In the spotlight
Books from the library collection
Underlying theme: artist’s books
Beschryvinghe van Albrecht Durer
van de menschelijcke proportion. Begrepen in vier onderscheyden Boecken, zeer nut ende profijtelijck voor alle Lief-hebbers deser konste.
Arnhem: Ian Iansz boeckverkooper, 1622
Dutch translation of a book on human proportion dating from 1528, written and illustrated with wood engravings by Albrecht Durer. Durer was the first person to comprehensively investigate the proportions of the human body and compare and describe his findings (man, woman, child, fat, thin or tall) and thereby attempted, in a scientific way, to construct a ‘canon’ of man’s image. The book was regarded as a standard work for artists.
Klänge. Wassily Kandinsky.
Munich: R. Piper, 1912
This signed and numbered artist’s book contains 56 wood engravings and 38 poems. In the abstract compositions of his wood engravings, Kandinsky tries to transcend the relation between text and image and prevent one from serving purely as explanation or illustration of the other. Kandinsky hoped that Klänge would convey musical sounds to the spectator and reader.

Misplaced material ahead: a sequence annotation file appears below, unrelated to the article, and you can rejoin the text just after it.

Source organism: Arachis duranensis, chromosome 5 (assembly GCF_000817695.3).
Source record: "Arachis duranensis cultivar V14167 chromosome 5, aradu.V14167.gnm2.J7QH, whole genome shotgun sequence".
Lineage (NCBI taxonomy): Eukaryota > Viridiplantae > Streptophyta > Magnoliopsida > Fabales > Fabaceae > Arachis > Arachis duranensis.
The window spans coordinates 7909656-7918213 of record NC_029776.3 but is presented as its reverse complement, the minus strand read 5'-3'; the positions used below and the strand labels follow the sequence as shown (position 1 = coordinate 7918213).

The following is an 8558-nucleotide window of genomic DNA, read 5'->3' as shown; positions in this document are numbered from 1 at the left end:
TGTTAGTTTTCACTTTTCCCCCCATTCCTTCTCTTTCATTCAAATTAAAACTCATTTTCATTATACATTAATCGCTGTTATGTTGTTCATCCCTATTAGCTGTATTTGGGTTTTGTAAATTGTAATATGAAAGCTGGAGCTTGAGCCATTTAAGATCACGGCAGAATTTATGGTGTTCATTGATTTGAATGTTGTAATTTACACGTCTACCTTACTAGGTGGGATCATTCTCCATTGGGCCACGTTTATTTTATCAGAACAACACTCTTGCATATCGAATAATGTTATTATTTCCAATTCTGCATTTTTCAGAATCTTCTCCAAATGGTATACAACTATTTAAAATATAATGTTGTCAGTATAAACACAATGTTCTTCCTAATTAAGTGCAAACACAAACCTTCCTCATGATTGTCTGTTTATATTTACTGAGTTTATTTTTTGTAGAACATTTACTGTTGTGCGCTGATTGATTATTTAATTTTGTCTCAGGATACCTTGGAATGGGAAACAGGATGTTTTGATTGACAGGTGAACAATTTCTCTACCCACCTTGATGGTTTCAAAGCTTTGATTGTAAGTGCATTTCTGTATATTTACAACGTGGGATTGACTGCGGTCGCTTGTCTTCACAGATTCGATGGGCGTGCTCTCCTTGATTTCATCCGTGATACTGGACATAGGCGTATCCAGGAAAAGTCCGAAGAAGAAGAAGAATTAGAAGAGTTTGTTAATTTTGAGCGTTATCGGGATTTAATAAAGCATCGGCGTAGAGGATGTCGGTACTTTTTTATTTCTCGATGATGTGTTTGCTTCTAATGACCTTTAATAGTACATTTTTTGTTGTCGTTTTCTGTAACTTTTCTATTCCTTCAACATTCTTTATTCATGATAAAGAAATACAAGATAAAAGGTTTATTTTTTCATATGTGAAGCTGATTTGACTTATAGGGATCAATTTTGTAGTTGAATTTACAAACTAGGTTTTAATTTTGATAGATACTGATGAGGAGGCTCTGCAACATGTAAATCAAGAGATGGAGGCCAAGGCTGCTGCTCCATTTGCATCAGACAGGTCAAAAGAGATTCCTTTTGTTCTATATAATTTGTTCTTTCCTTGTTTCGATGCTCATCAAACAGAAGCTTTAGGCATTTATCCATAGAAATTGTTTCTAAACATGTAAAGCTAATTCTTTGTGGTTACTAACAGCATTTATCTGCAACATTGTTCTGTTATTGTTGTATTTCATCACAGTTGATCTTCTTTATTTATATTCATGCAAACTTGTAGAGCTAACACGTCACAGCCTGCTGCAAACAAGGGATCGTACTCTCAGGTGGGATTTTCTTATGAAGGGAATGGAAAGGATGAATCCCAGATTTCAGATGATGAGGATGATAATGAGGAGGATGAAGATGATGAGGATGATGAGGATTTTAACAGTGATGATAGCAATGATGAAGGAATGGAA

The book is a marvelous example of the ideas that came into vogue at the end of the 19th and beginning of the 20th century – at the Rijksakademie as well – when text and image were extensively integrated thanks in part to the influence of Antoon Derkinderen.
Dutch Details. Edward Ruscha.
Stichting Octopus, 1971
Project within the context of 'Sonsbeek Buiten de Perken'.
Ed Ruscha made a total of seventeen photo books which spotlight details of everyday things, architecture and culture in Los Angeles. In Dutch Details
he translates this to a Dutch living environment. The format of this long, narrow book is thought to refer to the flat Dutch landscape, the long straight canals, bridges, and railway tracks.
It makes up part of a collection of artist’s books from the 1960s, '70s and '80s, when artists began to see a book as an autonomous art work.